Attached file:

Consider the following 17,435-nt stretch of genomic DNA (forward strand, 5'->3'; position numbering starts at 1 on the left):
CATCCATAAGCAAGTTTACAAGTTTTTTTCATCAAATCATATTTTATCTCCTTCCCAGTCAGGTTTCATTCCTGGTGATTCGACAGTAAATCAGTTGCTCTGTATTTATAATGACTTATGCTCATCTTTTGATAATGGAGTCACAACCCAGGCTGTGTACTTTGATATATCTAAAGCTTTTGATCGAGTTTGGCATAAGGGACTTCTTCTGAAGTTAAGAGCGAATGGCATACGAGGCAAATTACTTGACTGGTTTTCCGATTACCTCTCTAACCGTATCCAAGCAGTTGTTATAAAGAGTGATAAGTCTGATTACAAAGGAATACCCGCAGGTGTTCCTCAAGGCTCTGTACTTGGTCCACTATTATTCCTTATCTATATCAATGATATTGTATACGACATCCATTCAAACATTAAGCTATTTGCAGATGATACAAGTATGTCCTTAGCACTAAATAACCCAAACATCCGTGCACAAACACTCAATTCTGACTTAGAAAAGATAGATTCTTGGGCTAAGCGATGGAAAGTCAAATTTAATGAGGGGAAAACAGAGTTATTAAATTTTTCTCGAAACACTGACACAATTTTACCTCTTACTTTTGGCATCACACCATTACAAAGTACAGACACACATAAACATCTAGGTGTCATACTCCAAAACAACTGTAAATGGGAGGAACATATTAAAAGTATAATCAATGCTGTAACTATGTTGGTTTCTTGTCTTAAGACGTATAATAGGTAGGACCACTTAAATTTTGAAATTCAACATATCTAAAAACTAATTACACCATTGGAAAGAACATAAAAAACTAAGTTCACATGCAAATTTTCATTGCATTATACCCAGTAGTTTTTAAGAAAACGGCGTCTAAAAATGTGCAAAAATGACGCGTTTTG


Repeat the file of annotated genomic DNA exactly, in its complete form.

Consider the following 17,435-nt stretch of genomic DNA (forward strand, 5'->3'; position numbering starts at 1 on the left):
CATCCATAAGCAAGTTTACAAGTTTTTTTCATCAAATCATATTTTATCTCCTTCCCAGTCAGGTTTCATTCCTGGTGATTCGACAGTAAATCAGTTGCTCTGTATTTATAATGACTTATGCTCATCTTTTGATAATGGAGTCACAACCCAGGCTGTGTACTTTGATATATCTAAAGCTTTTGATCGAGTTTGGCATAAGGGACTTCTTCTGAAGTTAAGAGCGAATGGCATACGAGGCAAATTACTTGACTGGTTTTCCGATTACCTCTCTAACCGTATCCAAGCAGTTGTTATAAAGAGTGATAAGTCTGATTACAAAGGAATACCCGCAGGTGTTCCTCAAGGCTCTGTACTTGGTCCACTATTATTCCTTATCTATATCAATGATATTGTATACGACATCCATTCAAACATTAAGCTATTTGCAGATGATACAAGTATGTCCTTAGCACTAAATAACCCAAACATCCGTGCACAAACACTCAATTCTGACTTAGAAAAGATAGATTCTTGGGCTAAGCGATGGAAAGTCAAATTTAATGAGGGGAAAACAGAGTTATTAAATTTTTCTCGAAACACTGACACAATTTTACCTCTTACTTTTGGCATCACACCATTACAAAGTACAGACACACATAAACATCTAGGTGTCATACTCCAAAACAACTGTAAATGGGAGGAACATATTAAAAGTATAATCAATGCTGTAACTATGTTGGTTTCTTGTCTTAAGACGTATAATAGGTAGGACCACTTAAATTTTGAAATTCAACATATCTAAAAACTAATTACACCATTGGAAAGAACATAAAAAACTAAGTTCACATGCAAATTTTCATTGCATTATACCCAGTAGTTTTTAAGAAAACGGCGTCTAAAAATGTGCAAAAATGACGCGTTTTG